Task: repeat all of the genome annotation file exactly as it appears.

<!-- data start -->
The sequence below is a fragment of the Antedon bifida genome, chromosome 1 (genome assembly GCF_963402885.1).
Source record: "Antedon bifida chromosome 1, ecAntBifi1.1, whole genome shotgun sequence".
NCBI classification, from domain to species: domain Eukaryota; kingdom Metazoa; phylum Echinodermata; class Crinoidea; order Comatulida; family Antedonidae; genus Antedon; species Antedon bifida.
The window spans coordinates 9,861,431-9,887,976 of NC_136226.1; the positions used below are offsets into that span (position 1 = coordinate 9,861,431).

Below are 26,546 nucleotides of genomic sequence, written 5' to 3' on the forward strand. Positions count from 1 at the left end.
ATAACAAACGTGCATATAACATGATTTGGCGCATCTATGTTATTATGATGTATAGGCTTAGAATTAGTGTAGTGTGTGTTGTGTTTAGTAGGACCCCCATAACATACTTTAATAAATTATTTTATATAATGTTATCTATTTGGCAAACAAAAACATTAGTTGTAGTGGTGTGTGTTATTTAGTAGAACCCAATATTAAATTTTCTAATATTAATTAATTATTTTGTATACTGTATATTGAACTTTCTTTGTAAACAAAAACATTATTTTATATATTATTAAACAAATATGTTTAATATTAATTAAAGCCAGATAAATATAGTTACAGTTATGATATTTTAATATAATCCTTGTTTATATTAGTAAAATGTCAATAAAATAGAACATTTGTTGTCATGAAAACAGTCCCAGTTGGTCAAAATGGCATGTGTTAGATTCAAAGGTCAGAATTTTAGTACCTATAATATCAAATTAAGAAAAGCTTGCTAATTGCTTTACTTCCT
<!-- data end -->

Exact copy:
The sequence below is a fragment of the Antedon bifida genome, chromosome 1 (genome assembly GCF_963402885.1).
Source record: "Antedon bifida chromosome 1, ecAntBifi1.1, whole genome shotgun sequence".
NCBI classification, from domain to species: domain Eukaryota; kingdom Metazoa; phylum Echinodermata; class Crinoidea; order Comatulida; family Antedonidae; genus Antedon; species Antedon bifida.
The window spans coordinates 9,861,431-9,887,976 of NC_136226.1; the positions used below are offsets into that span (position 1 = coordinate 9,861,431).

Below are 26,546 nucleotides of genomic sequence, written 5' to 3' on the forward strand. Positions count from 1 at the left end.
ATAACAAACGTGCATATAACATGATTTGGCGCATCTATGTTATTATGATGTATAGGCTTAGAATTAGTGTAGTGTGTGTTGTGTTTAGTAGGACCCCCATAACATACTTTAATAAATTATTTTATATAATGTTATCTATTTGGCAAACAAAAACATTAGTTGTAGTGGTGTGTGTTATTTAGTAGAACCCAATATTAAATTTTCTAATATTAATTAATTATTTTGTATACTGTATATTGAACTTTCTTTGTAAACAAAAACATTATTTTATATATTATTAAACAAATATGTTTAATATTAATTAAAGCCAGATAAATATAGTTACAGTTATGATATTTTAATATAATCCTTGTTTATATTAGTAAAATGTCAATAAAATAGAACATTTGTTGTCATGAAAACAGTCCCAGTTGGTCAAAATGGCATGTGTTAGATTCAAAGGTCAGAATTTTAGTACCTATAATATCAAATTAAGAAAAGCTTGCTAATTGCTTTACTTCCT